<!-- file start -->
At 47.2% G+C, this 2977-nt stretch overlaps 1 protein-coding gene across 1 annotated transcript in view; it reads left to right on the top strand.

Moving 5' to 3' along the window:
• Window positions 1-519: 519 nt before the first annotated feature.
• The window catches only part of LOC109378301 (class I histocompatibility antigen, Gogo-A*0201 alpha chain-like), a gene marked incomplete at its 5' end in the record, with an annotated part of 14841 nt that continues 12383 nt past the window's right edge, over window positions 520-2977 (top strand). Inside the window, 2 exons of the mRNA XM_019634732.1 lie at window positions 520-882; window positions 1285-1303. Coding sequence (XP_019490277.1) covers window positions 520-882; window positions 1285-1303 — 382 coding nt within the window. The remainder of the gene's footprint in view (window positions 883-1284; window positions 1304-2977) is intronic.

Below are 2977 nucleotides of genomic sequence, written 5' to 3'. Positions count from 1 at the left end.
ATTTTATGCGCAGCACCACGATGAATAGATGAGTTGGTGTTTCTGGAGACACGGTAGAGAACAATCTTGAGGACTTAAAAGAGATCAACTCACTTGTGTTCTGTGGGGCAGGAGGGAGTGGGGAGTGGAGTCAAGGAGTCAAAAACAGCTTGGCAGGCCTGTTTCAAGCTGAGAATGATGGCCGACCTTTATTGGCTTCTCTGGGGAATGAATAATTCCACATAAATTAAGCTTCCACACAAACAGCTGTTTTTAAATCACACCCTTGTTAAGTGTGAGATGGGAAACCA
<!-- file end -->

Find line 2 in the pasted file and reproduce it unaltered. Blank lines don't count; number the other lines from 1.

Moving 5' to 3' along the window: